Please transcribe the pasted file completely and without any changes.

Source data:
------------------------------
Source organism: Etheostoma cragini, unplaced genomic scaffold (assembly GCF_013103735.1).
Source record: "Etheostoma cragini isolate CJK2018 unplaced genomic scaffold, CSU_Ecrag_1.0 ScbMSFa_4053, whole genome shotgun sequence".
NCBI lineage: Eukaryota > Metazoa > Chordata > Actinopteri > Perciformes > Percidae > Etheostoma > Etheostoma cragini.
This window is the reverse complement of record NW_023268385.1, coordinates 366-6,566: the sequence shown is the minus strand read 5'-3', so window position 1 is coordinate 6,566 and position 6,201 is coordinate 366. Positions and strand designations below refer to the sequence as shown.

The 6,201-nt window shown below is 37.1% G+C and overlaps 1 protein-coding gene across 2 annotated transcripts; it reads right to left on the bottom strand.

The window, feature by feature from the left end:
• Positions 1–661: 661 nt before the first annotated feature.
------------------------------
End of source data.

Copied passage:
Source organism: Etheostoma cragini, unplaced genomic scaffold (assembly GCF_013103735.1).
Source record: "Etheostoma cragini isolate CJK2018 unplaced genomic scaffold, CSU_Ecrag_1.0 ScbMSFa_4053, whole genome shotgun sequence".
NCBI lineage: Eukaryota > Metazoa > Chordata > Actinopteri > Perciformes > Percidae > Etheostoma > Etheostoma cragini.
This window is the reverse complement of record NW_023268385.1, coordinates 366-6,566: the sequence shown is the minus strand read 5'-3', so window position 1 is coordinate 6,566 and position 6,201 is coordinate 366. Positions and strand designations below refer to the sequence as shown.

The 6,201-nt window shown below is 37.1% G+C and overlaps 1 protein-coding gene across 2 annotated transcripts; it reads right to left on the bottom strand.

The window, feature by feature from the left end:
• Positions 1–661: 661 nt before the first annotated feature.